What I Learned on the Way to 'Graduation' All Things Considered staffer Cory Turner went to film school, paid his dues and finally sold a screenplay. So why — with his movie ready for release — wasn't he happy?
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What I Learned on the Way to 'Graduation'

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What I Learned on the Way to 'Graduation'

What I Learned on the Way to 'Graduation'

What I Learned on the Way to 'Graduation'

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  • <iframe src="https://www.npr.org/player/embed/90143721/90146837" width="100%" height="290" frameborder="0" scrolling="no" title="NPR embedded audio player">
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Chris Lowell, Chris Marquette, Riley Smith and Shannon Lucio in Graduation — the film that helped NPR's Cory Turner get his priorities in order. Jon Silberg/Truly Indie Films hide caption

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Jon Silberg/Truly Indie Films

Hollywood ending: Cory Turner and his wife, Rachel Taylor. Courtesy Cory Turner hide caption

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Courtesy Cory Turner

Scenes from 'Graduation'

'We're Gonna Rob My Dad's Bank'

'Who'd Have Thought Corporate Could Be so Hot?'

'He's Sleeping with Barbara'

Screenwriting is like pulling a heist. Instead of cracking a safe, you're trying to convince a Hollywood studio to finance a movie you probably hatched in the shower.

My heist began in 1998, when I graduated from college — and got into film school. I'd always dreamed of living in L.A. and writing movies. Rachel, my girlfriend, wanted us to go to D.C., where she'd always dreamed of working for a relief agency and seeing the world. My dream won.

I wrote Graduation in film school and graduated with 40 grand in fresh, green debt. That was in 2000. Soon I landed the perfect day job: reading gas meters, which freed up my afternoons to revise the script with my friend, Mike Mayer, who would later direct Graduation.

But I'm getting ahead of myself.

First came my marriage, in 2001, followed by tens of thousands of gas meters, and almost as many rejections from agents and managers who had read early drafts of the script.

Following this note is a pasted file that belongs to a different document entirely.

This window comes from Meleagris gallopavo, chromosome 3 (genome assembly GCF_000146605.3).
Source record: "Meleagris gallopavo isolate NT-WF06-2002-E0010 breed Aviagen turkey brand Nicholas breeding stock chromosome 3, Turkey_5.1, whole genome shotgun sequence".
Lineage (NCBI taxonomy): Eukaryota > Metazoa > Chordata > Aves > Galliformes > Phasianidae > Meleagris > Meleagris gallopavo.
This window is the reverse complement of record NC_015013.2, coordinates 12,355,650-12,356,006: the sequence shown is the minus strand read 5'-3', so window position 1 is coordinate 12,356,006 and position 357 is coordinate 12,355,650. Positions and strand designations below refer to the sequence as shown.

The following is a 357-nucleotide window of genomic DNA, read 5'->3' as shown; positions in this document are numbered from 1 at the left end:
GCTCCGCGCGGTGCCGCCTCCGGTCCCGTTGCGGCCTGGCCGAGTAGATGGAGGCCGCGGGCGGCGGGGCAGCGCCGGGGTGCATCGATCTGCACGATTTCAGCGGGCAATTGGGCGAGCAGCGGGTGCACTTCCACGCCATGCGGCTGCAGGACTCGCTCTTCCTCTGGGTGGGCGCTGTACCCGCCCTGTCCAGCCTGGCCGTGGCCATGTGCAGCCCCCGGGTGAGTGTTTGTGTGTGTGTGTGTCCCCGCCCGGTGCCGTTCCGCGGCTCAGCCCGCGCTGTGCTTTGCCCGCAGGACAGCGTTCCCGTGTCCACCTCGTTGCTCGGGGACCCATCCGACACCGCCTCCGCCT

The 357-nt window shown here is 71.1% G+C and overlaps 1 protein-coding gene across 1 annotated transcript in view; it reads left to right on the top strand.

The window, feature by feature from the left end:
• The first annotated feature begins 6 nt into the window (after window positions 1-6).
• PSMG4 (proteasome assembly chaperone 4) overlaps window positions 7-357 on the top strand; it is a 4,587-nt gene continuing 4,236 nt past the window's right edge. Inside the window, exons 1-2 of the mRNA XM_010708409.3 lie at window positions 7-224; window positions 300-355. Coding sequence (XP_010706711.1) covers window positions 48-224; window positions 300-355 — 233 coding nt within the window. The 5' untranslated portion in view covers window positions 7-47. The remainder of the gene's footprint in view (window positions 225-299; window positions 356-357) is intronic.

"C'mon," one agent wrote. "You've gotta have sex by Page 70."

Finally, in 2003, we finished the script and landed an agent who believed in it. She sent it all over town on a Wednesday. That night, Rachel and I waited for the phone to ring.

And waited.

After a few hours, I turned on the TV and discovered that — that night — the Iraq war had officially begun. Suddenly, people had far more important things to do than read my little heist. Soon, my agent stopped calling.

By the winter of 2004, Rachel decided that she'd put off her own dream long enough. She found that relief job and made plans to start traveling. But she wanted me to go with her — which meant abandoning my failed script. I couldn't do it.

Then, believe it or not, the phone finally rang. A producer of one of that year's Best Picture Oscar nominees wanted to option Graduation.

I met my lawyer at his favorite restaurant, A Little Taste of Hoboken, and he slid the check across the table. I called Citibank just to hear them say, "Yes, Mr. Turner, your student loan has been paid in full." By August 2005, I was in Pittsburgh for the start of the Graduation shoot.

Rachel was in Kenya.

Since then, we've both had our adventures, though mostly apart.

Last year, we screened the finished movie for the cast and crew in L.A. Rachel had been in Sudan for months, and our marriage was one awkward phone call away from disaster.

That's when it hit me: After nine years, I'd actually gotten my movie made. But I wasn't happy. I'd become that idiot in every romantic comedy I hate, the guy who lands the girl of his dreams and then lets her get away.

This past October, I finally said goodbye to Los Angeles. Rachel and I moved to Washington. And tonight, we'll be sitting in a darkened theater in Minneapolis — the closest city where we're opening — and we're going to watch our movie.

Now, I'm no Hollywood big shot. And I'm no richer than I was when I started. But, like all the best movie heists, it's about love, not the money.